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The Tentacle


June 22, 2007

An American "Hamlet" for the Ages

Roy Meachum

Even people unfamiliar with Shakespeare's first name know of "Hamlet." It is by far the most performed and the most quoted English-language tragedy, which I first saw and heard, by coincidence, in French.

Two Army buddies joined me in a typical go-to-hell, rambunctious GI week in the City of Lights. We were guilty of the expected stupidities but now and then we emerged to look for something else. We did the Paris Opera version of Shakespeare's "Othello," dropped in on the Mona Lisa at the Louvre and, above all, at the Theatre Marigny, Jean-Louis Barrault's Hamlet.

By dumb luck three teenage Americans stumbled into one of the truly great performances in the world's 20th century stagecraft.

M. Barrault interpreted the tragedy of the melancholy Dane for French sensibilities. Memory serves up his Gallic Hamlet as languid; "To be or not to be," Shakespeare's most famous soliloquy, was delivered by the famous actor reclining on the stage's apron, that part that protrudes into the audience, out from under where scenery could fly down.

In Berlin, the suicidal musing became "Sein oder nicht Sein" and that Hamlet was quintessentially "echt Deutsch," truly German. Upon returning to the states, I found in a Washington movie house Laurence Olivier's stiff upper-lip cousin to his brusquely British "Henry Fifth," which we called Hank Sank. Hollywood mavens were so impressed they gave Sir Laurence that year's Oscar.

Among the "Hamlet" productions seen in this country only the show that starred Richard Burton stands out; not for the Welsh actor's rendering of all the musicality of Shakespeare's words, but because of the way Canadian Hume Cronyn created a Polonius that I could believe was his country's prime minister, not some dithering old fool.

In any event, every director in North America, in my experience, tried, and sometimes succeeded, to maintain Shakespeare's English impression of the Danish prince, who mourned his father by presiding over the elimination of the old king's murderers. And there's plenty of poetry, filled with very familiar quotations, to aid and abet "Hamlet's" melodrama.

The pseudo-British mold was broken for me this week when we traveled down to the Washington Shakespeare Theatre for Michael Kahn's very gutsy "Hamlet."

Jeffrey Carlson rewrote the book, as the saying goes, for an American audience; his prince is not as melancholy as thoroughly mad. He focuses entirely on his business of seeking revenge. He has a thoroughly American drive to succeed, cost what it may. He tosses off without throwing away the passages that reflect his range of thoughts working up to his supreme triumph. He thinks out lines rather than let them echo in his mouth. He has superbly created a Hamlet unlike any other I've seen.

At the end, as you must know, the last act leaves the stage with bodies littered about. Director Kahn has not called for Hamlet's funereal litter to be borne triumphantly in the wings; for that express purpose Shakespeare contrived the appearance of a Norwegian army. The line remains, calling for the prince's final progress, but Norway's newly arrived Fortinbras keeps his troops out of sight.

On the way back to Frederick, considerable conversation and wonder went to Will Spangler's set; he designed a way to manipulate on-stage changes in a way that would totally befuddle my Uncle Pat who was a New Orleans stagehand all his long life. The scenery seemed to trick-and-turn inside itself in the spirit of a magician's "now you see it, now you don't." Bravo.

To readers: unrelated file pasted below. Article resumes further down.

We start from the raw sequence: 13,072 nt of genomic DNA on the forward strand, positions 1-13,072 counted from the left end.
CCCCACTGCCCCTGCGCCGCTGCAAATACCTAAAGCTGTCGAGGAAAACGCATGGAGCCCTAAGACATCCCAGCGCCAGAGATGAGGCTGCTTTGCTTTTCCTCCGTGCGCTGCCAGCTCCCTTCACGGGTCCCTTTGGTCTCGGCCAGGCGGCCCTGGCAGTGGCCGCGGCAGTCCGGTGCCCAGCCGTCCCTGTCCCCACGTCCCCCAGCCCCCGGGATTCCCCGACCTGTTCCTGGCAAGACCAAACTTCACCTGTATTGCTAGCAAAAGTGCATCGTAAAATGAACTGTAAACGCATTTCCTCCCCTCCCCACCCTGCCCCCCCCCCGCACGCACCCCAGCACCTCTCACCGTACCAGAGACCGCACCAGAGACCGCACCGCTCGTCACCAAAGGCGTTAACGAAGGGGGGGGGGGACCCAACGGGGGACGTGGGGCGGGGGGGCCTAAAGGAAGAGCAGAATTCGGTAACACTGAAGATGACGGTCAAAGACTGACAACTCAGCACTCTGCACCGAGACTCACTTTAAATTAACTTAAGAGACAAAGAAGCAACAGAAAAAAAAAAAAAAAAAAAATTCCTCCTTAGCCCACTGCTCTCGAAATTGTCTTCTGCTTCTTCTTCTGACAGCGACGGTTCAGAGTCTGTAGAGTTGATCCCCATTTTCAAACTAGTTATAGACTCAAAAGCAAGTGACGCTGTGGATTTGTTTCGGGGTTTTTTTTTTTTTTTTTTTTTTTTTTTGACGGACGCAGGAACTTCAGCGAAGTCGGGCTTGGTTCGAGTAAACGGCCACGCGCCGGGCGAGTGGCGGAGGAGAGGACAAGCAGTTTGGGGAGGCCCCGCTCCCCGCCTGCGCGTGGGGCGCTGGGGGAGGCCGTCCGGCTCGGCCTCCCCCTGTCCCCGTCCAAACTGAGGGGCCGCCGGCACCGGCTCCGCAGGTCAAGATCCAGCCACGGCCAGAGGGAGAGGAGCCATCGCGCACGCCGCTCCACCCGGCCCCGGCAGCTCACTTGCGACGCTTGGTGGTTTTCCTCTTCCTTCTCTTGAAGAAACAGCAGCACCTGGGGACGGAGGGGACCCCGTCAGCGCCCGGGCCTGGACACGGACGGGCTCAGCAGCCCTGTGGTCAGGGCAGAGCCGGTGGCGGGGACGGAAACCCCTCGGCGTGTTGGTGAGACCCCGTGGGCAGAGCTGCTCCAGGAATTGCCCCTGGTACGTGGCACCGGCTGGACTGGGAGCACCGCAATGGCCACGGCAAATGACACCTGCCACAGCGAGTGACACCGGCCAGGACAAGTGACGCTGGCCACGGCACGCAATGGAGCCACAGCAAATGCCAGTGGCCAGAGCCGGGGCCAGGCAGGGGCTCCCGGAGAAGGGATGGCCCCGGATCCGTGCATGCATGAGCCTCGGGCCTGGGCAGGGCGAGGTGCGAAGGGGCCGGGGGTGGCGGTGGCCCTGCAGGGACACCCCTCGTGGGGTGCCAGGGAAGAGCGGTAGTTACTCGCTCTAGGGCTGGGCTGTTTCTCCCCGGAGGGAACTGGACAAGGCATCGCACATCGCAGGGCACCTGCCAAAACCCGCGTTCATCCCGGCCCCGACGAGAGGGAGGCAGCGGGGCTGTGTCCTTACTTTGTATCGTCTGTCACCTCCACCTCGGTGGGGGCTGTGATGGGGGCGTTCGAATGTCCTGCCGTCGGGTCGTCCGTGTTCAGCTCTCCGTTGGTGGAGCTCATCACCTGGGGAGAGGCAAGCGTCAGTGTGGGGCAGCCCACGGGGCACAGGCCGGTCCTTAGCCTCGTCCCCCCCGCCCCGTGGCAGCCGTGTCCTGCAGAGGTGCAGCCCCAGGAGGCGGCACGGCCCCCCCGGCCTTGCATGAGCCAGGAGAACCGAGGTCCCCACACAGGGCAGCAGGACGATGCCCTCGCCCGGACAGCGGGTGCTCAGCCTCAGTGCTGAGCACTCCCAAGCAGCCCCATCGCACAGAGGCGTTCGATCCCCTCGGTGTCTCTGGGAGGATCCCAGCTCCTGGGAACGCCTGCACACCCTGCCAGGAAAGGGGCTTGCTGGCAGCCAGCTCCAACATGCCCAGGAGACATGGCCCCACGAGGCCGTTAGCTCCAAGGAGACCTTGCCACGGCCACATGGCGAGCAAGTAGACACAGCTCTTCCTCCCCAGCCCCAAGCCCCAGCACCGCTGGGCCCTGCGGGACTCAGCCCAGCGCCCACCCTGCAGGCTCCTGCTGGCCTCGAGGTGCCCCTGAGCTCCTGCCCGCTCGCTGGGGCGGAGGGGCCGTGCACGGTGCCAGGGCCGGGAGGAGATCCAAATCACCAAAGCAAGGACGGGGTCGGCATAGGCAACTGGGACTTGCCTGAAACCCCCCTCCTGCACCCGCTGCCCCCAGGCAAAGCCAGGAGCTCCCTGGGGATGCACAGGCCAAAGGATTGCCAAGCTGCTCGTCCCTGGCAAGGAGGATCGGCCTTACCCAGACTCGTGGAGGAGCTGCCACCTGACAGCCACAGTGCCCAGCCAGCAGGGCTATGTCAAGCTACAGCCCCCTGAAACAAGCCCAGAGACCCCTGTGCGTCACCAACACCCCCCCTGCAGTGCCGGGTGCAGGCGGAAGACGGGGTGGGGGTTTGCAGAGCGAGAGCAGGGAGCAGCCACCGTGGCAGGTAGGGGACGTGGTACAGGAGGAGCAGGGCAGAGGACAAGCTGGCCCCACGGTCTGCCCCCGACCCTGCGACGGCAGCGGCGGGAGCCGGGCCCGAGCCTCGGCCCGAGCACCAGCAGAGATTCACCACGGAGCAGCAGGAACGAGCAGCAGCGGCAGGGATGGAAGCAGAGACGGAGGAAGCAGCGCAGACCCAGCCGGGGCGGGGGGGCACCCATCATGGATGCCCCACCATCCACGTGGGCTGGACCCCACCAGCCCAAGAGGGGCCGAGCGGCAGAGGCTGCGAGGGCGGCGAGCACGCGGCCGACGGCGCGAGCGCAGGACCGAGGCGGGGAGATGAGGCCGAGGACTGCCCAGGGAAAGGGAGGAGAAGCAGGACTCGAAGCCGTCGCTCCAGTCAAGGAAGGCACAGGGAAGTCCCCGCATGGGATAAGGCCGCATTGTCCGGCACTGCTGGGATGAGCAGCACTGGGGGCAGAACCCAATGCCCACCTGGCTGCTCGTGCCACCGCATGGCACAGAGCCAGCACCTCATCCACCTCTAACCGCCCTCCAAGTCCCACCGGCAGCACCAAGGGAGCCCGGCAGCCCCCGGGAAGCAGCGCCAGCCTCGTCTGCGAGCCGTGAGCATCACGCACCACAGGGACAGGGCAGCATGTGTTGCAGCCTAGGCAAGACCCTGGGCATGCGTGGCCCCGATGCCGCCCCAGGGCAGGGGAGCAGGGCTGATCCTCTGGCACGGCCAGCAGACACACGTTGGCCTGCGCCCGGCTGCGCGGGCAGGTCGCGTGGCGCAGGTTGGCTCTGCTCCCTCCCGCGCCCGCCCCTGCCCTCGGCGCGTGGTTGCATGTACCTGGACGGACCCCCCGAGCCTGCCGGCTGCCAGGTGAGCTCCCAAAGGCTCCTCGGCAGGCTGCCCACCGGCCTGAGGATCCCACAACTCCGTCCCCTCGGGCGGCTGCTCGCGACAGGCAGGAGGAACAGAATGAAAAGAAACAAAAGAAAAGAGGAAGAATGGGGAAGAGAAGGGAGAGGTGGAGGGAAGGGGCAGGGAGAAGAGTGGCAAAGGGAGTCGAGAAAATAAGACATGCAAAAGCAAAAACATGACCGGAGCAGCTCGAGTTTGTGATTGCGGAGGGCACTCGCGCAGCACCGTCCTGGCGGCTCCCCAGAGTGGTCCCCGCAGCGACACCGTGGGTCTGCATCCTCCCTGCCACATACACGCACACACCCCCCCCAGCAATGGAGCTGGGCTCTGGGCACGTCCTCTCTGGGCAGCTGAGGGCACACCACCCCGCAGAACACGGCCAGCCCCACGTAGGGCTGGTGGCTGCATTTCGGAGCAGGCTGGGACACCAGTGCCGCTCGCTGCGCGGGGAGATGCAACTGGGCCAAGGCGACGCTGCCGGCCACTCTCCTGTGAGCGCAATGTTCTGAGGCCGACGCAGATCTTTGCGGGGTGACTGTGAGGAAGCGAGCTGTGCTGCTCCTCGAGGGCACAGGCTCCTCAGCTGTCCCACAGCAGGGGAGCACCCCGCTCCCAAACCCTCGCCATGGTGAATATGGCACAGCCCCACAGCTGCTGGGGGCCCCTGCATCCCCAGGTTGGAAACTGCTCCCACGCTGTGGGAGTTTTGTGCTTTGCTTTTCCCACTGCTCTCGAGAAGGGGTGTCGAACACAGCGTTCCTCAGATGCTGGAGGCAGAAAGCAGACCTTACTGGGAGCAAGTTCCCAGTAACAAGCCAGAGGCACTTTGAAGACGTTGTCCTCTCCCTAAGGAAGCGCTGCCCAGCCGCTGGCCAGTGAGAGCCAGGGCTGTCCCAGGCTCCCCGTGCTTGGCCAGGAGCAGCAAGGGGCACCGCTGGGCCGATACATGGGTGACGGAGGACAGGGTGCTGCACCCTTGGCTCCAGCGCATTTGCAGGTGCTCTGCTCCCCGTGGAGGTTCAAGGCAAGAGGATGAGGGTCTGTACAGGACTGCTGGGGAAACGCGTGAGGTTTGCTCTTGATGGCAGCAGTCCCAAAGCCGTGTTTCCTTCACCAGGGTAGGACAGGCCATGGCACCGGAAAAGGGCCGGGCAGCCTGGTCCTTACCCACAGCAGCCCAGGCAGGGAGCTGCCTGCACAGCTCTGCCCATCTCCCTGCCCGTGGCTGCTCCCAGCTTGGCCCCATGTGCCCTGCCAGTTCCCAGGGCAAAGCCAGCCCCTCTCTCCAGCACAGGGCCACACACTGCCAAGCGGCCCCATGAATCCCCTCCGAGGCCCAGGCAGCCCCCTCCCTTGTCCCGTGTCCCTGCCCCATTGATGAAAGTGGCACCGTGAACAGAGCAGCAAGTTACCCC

As usual when Mr. Kahn concentrates his tremendous energy and talents, there is not a single clinker in the show; none that I could tell. I was swept away by every on-stage element: actors, costumes and lighting, to name the basics. Presenting the play-within-the-play as Kabuki, complete with marvelous puppets, left me shaking my gray beard. Who would have thought? Michael Kahn did.

While Hume Cronyn's Polonius stands out in memory, I shall never forget the way Robert Cuccioli fashioned Claudius as a suave and thoroughly sophisticated killer, and good-looking to-the-boot. For the very first time, I accepted this was a man the queen, Hamlet's mother, would conspire with to assassinate her husband, Hamlet's father. Mr. Cuccioli set the standard for future productions, as did Mr. Cronyn. This Claudius has to be seen to be believed.

In no small part, the evening's great success belongs existentially to the way director Michael Kahn set up the play's flow; he brought all scenes to the front, where every actor enjoyed the spotlight for the moments Shakespeare focused on his players. Nobody's lines or presence wound up lost in back-stage's concealing spaces.

If you surmise that I was mightily impressed by what the Washington Shakespeare Theatre created from the greatest "old horse" in any actor's repertory, you are totally right. Here is a "Hamlet" for people who never cared for Shakespeare except in occasional quotes; many first saw light in the manuscript for the Danish prince.

This is, indeed, a production to be preserved for the ages, as long as the love of Shakespeare's "Hamlet" survives. Arrangements should be made for a high-quality videotape and they should be started now. Taping the final week when actors would have worked out fully their interpretations strikes me as thoroughly possible, given the group's inventive resources.

The "live" production runs in the house on Seventh Street Northwest until July's end, but even midweek tickets appear to be selling out. Get on the phone or on-line quickly: 202-547-1122 or www.ShakespeareTheatre.org.



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